When going through a divorce, one of the last things you want to do sometimes is cooperate with your co-parent. You often feel wronged, angry and hurt, which makes it hard to get on the same page.
Despite this, however, cooperation is one of the things that might help you ease your child through the hard process of accepting their parents’ divorce. But how do the two link?
Benefits for your child
Psychology Today examines the ways you can make divorce easier for your child to accept. Among the top of the list: cooperating with your co-parent. Despite the fact that this sounds relatively easy on paper, anyone going through divorce knows how hard it actually is.
But it can serve as beneficial to both you and your child. For your child, it gives them a sense of stability. They will see that no matter what hardships you go through, you can still prioritize their well-being. It also makes you and your co-parent seem more mature and capable of working through disagreements as level-headed adults. This allows them to put their trust in you, which eliminates several common concerns children have about divorce, such as fear of changes in the future.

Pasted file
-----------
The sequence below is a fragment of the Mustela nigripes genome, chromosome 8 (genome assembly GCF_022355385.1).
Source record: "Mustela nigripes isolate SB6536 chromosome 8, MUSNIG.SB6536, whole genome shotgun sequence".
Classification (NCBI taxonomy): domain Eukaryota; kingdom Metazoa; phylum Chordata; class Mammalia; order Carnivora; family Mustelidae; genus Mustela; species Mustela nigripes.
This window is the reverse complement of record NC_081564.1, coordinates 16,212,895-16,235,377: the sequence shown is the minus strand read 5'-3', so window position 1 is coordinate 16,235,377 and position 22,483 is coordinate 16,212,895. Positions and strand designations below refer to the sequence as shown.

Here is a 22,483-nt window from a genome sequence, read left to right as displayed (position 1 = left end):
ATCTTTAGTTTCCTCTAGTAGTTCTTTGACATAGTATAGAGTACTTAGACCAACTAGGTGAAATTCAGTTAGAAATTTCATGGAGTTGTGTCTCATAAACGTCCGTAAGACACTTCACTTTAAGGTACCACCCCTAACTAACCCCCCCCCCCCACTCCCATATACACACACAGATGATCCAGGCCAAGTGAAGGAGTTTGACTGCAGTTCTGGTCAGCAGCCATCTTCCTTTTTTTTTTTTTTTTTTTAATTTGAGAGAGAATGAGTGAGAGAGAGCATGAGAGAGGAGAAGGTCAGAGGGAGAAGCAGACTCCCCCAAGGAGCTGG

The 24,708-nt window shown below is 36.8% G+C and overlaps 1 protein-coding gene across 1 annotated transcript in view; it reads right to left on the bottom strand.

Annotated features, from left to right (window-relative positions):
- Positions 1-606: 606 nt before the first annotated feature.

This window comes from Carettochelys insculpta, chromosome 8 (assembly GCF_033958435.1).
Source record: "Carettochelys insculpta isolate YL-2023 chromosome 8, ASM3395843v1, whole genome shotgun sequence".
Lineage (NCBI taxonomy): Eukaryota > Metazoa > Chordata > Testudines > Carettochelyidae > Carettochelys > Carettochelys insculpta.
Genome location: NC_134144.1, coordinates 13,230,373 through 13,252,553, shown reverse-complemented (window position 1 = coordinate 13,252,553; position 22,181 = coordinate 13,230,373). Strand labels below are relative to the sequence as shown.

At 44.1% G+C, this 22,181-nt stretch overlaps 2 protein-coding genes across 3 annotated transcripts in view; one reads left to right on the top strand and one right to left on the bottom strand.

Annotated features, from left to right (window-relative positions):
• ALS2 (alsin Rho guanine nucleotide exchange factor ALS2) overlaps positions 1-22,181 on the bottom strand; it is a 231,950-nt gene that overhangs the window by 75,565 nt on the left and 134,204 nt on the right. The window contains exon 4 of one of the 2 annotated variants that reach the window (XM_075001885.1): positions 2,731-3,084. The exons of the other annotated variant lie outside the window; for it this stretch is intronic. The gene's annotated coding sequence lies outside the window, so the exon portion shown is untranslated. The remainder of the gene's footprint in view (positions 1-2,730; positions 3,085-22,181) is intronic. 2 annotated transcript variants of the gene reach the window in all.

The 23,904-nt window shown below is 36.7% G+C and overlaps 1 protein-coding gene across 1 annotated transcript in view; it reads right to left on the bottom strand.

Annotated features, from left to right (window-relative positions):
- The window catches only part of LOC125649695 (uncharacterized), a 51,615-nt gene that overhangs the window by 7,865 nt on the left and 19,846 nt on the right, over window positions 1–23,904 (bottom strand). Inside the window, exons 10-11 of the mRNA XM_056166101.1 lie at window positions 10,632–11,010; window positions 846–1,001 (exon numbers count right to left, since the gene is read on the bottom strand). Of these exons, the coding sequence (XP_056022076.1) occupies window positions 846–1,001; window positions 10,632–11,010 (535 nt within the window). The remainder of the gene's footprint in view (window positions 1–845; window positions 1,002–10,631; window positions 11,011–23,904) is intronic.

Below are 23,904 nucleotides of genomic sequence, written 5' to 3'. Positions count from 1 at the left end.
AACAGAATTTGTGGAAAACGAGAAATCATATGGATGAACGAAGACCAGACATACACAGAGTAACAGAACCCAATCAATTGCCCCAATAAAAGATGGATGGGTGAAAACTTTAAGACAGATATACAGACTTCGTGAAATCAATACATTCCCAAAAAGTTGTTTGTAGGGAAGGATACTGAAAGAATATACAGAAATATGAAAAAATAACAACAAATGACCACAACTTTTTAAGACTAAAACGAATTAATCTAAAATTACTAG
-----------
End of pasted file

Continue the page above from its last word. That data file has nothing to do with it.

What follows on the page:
Benefits for you
As for you and your co-parent, it gives you more control over how you interact with your child through the split. You can keep an eye on one another, ensuring neither of you begins to color the narrative, which can lead to issues like parental alienation. It also lets you plan out your discussions in advance and get any arguments out of the way before taking it to your child. Arguing in front of your child is a main source of stress during divorce for them and you should avoid it at all costs. Just this one tip alone can help smooth the process to a large degree.